Despite no Oscar wins, 'Maestro' lives on as life-changing move for Bradley Cooper

Cooper didn't win any of the three Oscars he was up for, including best actor.

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Sunday, March 10, 2024
2024 Oscars
2024 Oscars

LOS ANGELES -- As star, director and co-writer, Bradley Cooper certainly topped his career with "Maestro," the raw and romantic crescendo of a movie about conductor-composer Leonard Bernstein.

However, the 49-year-old star sadly went home empty-handed after Sunday's Academy Awards.

Cooper didn't win any of the three Oscars he was up for, including best actor.

"Maestro" was nominated for seven Oscars this year including best picture and best actress for Carey Mulligan.

Cooper gave a heart-full-to-bursting tour de force as the maestro whose passions can't be confined to one kind of music or one sex.

And a never-better Mulligan instills Bernstein's wife with a ravishing grit and grace.

Cooper spent six years working on this project, and for five of them, sometimes several days a week, he worked just on the voice. He said he took a chance on this project, saying he realized he wasn't sure he could pull it off.

So it's a good thing producer Scott Stuber saw Cooper's vision of bringing Bernstein's story to life.

"As much as Scott Stuber trusted me, I trusted him. That's at Netflix, because everybody passed but him, all around town," said Cooper during an interview with On The Red Carpet in November. "In the end, you know, when I was, like, 'Okay, this is it.' And they were, like, let's go."

Mulligan also spent considerable time being involved with this film, playing '50s actress Felicia Montealegre, someone who knew exactly who she was marrying.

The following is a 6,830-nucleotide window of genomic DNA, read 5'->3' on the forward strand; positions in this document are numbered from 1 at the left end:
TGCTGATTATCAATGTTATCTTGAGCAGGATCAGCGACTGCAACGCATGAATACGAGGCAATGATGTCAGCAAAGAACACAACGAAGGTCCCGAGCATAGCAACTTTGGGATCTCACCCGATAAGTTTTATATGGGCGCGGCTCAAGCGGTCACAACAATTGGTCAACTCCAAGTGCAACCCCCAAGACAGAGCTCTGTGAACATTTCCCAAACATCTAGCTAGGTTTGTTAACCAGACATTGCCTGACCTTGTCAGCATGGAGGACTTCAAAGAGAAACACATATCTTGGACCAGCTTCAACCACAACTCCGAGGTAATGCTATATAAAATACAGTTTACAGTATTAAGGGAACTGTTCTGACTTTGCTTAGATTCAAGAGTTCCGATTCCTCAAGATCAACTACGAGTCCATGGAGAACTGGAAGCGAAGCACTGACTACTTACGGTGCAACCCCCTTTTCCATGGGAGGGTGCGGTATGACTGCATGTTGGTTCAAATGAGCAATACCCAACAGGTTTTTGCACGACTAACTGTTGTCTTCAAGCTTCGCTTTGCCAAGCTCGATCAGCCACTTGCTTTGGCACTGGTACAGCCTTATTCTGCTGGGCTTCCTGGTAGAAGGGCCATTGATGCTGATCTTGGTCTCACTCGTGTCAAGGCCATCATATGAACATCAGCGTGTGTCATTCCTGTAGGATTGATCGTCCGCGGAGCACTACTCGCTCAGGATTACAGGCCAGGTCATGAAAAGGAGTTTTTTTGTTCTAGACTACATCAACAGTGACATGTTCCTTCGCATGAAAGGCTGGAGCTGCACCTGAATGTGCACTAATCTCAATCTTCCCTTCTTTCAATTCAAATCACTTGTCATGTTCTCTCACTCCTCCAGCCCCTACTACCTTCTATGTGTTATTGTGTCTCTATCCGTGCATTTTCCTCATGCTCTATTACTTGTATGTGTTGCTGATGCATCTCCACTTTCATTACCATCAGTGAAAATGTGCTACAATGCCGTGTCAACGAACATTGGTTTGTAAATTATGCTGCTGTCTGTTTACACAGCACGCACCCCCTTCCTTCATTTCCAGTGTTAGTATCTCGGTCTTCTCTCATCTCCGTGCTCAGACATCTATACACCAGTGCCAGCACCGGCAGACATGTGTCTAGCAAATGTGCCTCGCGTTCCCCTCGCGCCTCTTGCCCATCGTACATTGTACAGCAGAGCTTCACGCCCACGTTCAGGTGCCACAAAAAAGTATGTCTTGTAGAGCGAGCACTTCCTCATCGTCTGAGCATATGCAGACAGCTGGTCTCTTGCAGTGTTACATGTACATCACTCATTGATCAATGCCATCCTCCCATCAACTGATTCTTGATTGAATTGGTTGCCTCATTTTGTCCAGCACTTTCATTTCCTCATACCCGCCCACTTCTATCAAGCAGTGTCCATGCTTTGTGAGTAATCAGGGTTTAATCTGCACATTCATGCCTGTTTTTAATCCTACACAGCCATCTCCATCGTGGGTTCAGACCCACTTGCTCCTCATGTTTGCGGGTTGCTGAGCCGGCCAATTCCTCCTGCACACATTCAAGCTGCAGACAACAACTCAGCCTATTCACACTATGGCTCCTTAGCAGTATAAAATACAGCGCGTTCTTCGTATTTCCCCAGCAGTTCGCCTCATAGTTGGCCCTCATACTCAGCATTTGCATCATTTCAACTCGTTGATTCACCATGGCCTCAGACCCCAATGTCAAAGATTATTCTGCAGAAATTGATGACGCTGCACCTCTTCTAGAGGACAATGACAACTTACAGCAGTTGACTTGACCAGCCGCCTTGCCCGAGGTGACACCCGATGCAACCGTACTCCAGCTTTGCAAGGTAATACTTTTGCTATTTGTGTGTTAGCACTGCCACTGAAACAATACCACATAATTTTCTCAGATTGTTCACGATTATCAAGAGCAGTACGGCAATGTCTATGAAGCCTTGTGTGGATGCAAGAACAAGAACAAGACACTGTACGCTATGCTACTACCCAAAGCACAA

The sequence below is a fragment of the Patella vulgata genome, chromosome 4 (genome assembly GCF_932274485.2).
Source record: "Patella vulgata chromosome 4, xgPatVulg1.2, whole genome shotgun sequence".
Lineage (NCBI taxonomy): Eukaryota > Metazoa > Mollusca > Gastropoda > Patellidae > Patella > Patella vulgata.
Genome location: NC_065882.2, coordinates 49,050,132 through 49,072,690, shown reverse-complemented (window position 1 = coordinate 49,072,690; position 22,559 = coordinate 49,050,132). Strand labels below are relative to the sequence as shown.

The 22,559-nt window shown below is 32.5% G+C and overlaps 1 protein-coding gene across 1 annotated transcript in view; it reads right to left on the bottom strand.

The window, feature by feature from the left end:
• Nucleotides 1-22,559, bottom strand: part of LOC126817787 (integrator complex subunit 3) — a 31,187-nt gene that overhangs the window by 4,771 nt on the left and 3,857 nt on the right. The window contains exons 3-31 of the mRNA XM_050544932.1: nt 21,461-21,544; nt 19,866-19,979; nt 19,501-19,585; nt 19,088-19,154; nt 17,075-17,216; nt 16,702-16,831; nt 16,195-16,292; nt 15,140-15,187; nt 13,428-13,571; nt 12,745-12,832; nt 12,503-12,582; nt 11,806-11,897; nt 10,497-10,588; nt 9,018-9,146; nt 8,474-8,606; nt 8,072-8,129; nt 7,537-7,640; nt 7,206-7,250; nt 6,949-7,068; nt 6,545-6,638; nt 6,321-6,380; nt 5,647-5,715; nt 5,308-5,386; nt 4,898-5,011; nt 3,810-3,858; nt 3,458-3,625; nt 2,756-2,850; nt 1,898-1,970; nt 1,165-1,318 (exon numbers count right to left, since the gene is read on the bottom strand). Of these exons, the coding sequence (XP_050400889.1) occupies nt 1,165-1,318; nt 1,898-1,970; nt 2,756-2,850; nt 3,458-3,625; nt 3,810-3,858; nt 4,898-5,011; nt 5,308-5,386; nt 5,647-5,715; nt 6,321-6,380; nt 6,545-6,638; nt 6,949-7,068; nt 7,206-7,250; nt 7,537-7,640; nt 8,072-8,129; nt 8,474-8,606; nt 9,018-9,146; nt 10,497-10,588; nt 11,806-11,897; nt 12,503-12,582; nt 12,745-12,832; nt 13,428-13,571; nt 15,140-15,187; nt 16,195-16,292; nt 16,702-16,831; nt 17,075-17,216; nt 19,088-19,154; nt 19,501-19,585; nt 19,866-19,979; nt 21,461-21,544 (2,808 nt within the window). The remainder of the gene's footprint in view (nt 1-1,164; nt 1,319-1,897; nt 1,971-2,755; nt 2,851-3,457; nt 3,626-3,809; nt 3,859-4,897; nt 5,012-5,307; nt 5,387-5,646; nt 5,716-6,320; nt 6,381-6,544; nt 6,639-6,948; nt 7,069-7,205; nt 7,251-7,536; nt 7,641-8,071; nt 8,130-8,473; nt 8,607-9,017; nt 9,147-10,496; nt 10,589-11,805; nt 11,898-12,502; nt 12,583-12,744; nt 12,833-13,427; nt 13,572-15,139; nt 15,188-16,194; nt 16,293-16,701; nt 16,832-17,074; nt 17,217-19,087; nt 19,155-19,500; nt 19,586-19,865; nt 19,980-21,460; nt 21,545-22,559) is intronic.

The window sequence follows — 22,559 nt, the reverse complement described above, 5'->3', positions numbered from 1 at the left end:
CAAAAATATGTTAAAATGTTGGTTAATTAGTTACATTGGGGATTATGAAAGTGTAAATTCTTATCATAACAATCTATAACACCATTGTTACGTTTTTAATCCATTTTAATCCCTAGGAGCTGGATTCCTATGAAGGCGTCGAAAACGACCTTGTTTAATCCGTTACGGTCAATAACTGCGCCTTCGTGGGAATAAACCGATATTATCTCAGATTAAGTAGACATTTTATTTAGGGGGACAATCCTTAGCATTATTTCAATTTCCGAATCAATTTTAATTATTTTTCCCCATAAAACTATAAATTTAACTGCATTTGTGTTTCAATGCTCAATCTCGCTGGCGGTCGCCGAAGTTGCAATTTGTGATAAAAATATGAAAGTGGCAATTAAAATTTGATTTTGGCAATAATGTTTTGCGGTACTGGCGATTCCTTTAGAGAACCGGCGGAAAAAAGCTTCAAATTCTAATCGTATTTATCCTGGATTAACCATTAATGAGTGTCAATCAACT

"She wrote him a letter before they got married. She says, 'You are a homosexual and you may never change' and something along the lines of, 'I think we can make a life together without me sacrificing myself with as a martyr to altar of L.B.,'" said Mulligan. "So there was no part of her that was seeing herself as a victim of this when she entered into it. And I think, you know, she was a huge part of his creative endeavor, I think."

Also a huge part of the movie: cigarettes. I told Cooper I worried about his health.

"Yeah, so was my mother. The character, I'm sure glad you brought that up, because cigarettes are a character, and especially for Felicia and everything that has to do with smoking and the lighter because that is -- we're watching Felicia kill herself throughout the whole film," said Cooper.

Now that all the Academy Awards have been handed out, it's time to party!

Watch "Live With Kelly and Mark: After the Oscars," live from the Oscars stage at the Dolby Theatre in Hollywood on Monday at 9 a.m.